Accepted abstract - Creative Tastebuds Symposium 2020

Eat dirt! A modest proposal for sustainable health

Innovation showcase

By F/A/T, Food +  Aesthetics + Technoscience: Ana María Ulloa, Lecturer, Social Sciences Faculty, Universidad de los Andes, Bogotá, Colombia; Christy Spackman, Assistant Professor, School for the Future of Innovation in Society | School of Arts, Media and Engineering, Arizona State University; Ella Butler, Doctoral Candidate, Department of Anthropology, University of Chicago; Hiʻilei Julia Hobart, Assistant Professor, Anthropology, University of Texas at Austin; Nadia Berenstein, PhD, independent scholar and James Beard award-winning writer; Sarah E. Tracy, Lecturer, Food Studies, The New School University.

 

Superfoods claims have gained increasing notoriety in contemporary western markets and are expected to proliferate (Reisman 2019). What once were obscure foods only found in specific localities are now ubiquitous ingredients popping up in trendy restaurants and bakeries. Chia seed, amaranth, acai, and maca are all celebrated foods for their purported nutritional qualities and use by so-called ancestral communities. Other more common staples such as almonds, broccoli, cranberries, and avocado have also taken on the status of superfoods on the grounds of being nutritionally powerful and “natural”. Recent scholarship has turned its attention towards understanding this contemporary food phenomenon and how superfoods are produced, represented, and consumed in different markets (Loyer 2006, Lunn 2006, Loyer and Knight 2018, Reisman 2019). This scholarship highlights the critical role the concept of superfoods — as a marketing tool, and as an imaginary shaping individual dietary behavior — is playing in re-shaping contemporary food systems.

We draw on and expand this scholarship to propose a different take on the superfoods phenomenon. Rather than presenting a case-study, we will create and perform a hypothetical case scenario where we will “sell” what we have imagined to be the next big superfood: dirt! This critical performance/investigation into the making of a superfood is envisioned as a chance for us, as a collective of food scholars (running under the name F.A.T, Food + Aesthetics + Technoscience), to put into action and dramatize what we have learned from our individual studies of the industrial food system, and to bring forward under-examined aspects of how superfood as object and discourse function. For the conference we will create an innovative showcase booth that combines satire and critical analysis in a series of interactive performances (taste panels, market-testing, advertisements, etc.) that lay bare how a superfood is made, sold, and could be potentially consumed.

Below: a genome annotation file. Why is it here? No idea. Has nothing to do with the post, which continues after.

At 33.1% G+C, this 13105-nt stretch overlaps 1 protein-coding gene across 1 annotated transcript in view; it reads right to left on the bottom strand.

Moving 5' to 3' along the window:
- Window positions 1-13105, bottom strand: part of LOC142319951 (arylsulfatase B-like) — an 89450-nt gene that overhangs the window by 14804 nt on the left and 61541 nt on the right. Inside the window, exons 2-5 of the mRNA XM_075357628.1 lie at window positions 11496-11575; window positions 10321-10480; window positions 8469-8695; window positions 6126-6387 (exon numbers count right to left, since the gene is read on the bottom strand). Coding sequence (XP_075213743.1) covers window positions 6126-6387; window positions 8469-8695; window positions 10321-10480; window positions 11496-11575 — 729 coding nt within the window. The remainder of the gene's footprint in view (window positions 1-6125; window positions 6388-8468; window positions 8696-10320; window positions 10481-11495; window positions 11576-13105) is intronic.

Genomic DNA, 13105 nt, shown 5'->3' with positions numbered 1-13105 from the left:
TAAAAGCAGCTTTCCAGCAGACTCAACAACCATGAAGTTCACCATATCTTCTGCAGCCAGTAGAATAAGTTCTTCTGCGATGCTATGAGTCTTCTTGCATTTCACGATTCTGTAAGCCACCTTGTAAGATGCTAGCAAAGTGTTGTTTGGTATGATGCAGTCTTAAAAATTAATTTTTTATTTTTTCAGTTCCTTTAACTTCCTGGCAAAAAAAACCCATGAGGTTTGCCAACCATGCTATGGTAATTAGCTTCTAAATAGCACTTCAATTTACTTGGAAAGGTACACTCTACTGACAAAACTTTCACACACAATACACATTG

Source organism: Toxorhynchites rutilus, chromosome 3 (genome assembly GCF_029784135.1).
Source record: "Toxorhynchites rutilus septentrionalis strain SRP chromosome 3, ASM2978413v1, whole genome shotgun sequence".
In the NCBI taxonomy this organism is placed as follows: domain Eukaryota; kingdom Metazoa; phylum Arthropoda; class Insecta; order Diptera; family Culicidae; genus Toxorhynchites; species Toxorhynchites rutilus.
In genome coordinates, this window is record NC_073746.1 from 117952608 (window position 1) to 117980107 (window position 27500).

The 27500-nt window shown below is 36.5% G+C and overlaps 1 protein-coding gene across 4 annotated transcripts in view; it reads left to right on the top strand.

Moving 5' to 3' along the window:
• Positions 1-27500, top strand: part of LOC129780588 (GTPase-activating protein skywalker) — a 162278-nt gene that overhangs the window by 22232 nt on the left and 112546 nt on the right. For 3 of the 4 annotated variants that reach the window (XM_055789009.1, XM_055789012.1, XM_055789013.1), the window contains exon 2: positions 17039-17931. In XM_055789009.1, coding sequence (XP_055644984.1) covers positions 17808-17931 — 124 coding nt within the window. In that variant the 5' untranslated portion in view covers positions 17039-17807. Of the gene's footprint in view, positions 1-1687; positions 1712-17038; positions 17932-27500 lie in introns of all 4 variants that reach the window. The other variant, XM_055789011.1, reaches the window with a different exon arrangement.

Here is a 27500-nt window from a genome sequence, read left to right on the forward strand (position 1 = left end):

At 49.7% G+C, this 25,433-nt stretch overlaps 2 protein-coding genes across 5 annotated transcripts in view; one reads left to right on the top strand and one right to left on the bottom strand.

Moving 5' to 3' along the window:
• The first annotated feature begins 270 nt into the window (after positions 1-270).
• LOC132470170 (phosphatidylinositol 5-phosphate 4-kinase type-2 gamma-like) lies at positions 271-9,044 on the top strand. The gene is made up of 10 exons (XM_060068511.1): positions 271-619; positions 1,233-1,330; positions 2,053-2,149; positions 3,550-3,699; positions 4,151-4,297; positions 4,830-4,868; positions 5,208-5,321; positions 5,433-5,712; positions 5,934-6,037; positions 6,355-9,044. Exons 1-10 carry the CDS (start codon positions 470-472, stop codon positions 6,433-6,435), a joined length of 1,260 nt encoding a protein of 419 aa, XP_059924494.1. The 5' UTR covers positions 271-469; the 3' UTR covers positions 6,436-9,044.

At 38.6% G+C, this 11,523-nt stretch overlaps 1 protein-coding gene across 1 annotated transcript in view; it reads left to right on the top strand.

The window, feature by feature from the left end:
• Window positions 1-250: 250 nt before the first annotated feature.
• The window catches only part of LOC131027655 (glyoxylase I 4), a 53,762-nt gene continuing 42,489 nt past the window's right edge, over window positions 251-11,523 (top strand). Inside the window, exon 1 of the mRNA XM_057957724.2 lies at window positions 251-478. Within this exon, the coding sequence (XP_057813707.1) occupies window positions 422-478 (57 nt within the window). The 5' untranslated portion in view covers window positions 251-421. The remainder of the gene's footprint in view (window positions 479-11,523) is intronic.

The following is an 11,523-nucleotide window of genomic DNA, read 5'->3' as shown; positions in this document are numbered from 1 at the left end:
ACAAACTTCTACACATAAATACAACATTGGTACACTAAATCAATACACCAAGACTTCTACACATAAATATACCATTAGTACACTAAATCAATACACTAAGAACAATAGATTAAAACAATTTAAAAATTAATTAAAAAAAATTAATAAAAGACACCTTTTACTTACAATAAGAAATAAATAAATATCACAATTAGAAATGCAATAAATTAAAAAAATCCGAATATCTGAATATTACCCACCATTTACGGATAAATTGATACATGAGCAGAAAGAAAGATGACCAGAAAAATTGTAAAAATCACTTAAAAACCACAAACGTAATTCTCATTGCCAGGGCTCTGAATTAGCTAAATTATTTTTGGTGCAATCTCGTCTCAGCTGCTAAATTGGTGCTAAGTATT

Why dirt? Nadia Bernstein and Sarah Tracy, two members of F.A.T, were asked recently what they thought the next superfood would be. After playing with some realistic ideas (moringa, seaweeds) they settled on the most outlandish but equally most symbolic of foods: dirt, or soil as we as marketers would rather call the product. Its unique characteristics and diversity make soil a rich container for us to construct a series of narratives in relation to health, sustainability, culture, ecology, and the body. Dirt serves as a basis for addressing familiar cultural discourses about what seems to be wrong with our food. For instance, unhealthy, chemically treated, depleted soil is the perilous legacy of industrial, intensive, monoculture agricultural practices. In contrast, and as the material basis of all other produce, specially-sourced dirt from Eat dirt!™ is rich in what is missing from conventional soils and conventional foods. It is the basis of terroir, and as can be said of water, a vital source of health. Restore optimal health! Return to the source of goodness!

From our interaction with the public at Creative Tastebuds, we aim to raise intersecting issues surrounding the production, marketing, and consumption of superfoods, conflicting notions about what makes food “good,” “natural,” and sustainable, as well as how we learn to trust what carries an aura of folk tradition and authenticity.

 

References

Loyer, J. 2016. Superfoods. In Encyclopedia of food and agricultural ethics, ed. P.B. Thompson and D.M. Kaplan. Dordrecht: Springer.

Loyer, J and C. Knight. 2018. Selling the “Inca superfood”: nutritional primitivism in superfoods books and maca marketing, Food, Culture & Society, 21:4, 449-467.

Lunn, J. 2006. Superfoods. Nutrition Bulletin 31 (3): 171–172.

Reisman, E. 2019. Superfood as spatial fix: the ascent of the almond. Agric Hum Values, 1-15.